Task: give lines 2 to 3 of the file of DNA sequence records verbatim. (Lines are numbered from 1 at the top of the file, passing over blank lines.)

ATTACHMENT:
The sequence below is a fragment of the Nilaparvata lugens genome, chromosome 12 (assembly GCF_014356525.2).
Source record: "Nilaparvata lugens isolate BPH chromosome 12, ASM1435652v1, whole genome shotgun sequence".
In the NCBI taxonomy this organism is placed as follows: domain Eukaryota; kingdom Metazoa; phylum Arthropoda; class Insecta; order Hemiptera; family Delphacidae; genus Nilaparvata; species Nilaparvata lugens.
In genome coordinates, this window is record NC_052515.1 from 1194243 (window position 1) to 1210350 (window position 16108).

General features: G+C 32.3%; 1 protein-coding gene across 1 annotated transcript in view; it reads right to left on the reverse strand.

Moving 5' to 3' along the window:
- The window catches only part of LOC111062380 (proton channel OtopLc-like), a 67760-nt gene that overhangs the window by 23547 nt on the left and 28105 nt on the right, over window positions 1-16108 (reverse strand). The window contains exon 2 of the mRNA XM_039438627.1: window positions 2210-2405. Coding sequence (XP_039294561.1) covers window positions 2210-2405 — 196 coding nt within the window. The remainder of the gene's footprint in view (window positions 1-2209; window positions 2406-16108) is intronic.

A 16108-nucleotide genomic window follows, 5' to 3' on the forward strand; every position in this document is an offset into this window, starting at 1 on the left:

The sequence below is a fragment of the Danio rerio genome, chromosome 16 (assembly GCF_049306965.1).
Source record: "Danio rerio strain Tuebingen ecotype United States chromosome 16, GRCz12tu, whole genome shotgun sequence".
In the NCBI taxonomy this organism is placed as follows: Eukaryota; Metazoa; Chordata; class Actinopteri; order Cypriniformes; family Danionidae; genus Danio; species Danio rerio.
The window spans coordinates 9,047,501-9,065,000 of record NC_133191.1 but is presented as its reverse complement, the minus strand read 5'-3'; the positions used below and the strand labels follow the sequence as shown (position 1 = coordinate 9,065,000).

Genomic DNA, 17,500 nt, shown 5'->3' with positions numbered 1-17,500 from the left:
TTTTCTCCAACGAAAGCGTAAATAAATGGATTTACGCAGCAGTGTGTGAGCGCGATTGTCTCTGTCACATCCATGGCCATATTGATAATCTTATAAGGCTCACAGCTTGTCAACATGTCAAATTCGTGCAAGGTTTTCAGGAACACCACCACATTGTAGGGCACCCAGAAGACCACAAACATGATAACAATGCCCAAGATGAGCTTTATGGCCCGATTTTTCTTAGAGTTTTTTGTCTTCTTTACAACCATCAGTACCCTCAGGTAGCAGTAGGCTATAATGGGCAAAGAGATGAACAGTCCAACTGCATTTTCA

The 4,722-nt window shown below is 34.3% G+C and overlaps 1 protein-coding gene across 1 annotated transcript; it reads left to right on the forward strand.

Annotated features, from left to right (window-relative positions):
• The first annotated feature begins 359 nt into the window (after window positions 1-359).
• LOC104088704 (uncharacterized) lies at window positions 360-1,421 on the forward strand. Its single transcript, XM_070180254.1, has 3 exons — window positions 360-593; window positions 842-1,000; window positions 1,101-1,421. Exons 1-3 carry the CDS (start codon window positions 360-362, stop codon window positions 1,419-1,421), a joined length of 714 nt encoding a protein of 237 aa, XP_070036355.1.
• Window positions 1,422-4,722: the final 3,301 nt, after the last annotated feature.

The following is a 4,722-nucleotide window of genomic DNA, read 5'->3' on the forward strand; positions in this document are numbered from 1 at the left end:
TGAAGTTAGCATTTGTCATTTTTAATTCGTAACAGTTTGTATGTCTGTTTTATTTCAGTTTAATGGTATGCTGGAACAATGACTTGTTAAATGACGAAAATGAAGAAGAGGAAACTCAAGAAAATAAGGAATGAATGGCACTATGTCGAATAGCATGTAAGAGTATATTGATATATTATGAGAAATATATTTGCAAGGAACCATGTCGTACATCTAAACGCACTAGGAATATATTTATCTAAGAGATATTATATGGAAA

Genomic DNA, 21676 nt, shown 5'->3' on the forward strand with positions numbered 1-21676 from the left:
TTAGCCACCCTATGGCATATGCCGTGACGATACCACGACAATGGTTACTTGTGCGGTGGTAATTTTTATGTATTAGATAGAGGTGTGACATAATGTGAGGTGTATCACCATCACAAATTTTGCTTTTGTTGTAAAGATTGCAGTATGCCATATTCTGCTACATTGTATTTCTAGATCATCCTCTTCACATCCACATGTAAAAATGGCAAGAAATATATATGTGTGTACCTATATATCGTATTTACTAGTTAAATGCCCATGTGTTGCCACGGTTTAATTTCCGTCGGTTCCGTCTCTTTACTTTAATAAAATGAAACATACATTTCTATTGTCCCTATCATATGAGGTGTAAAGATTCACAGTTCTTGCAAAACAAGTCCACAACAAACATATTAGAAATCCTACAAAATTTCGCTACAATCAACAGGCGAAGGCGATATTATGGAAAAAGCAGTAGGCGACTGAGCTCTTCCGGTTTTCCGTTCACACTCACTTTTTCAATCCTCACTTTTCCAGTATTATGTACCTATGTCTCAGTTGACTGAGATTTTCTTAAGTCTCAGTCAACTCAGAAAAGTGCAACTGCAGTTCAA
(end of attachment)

Source record: "Nilaparvata lugens isolate BPH chromosome 12, ASM1435652v1, whole genome shotgun sequence".
In the NCBI taxonomy this organism is placed as follows: domain Eukaryota; kingdom Metazoa; phylum Arthropoda; class Insecta; order Hemiptera; family Delphacidae; genus Nilaparvata; species Nilaparvata lugens.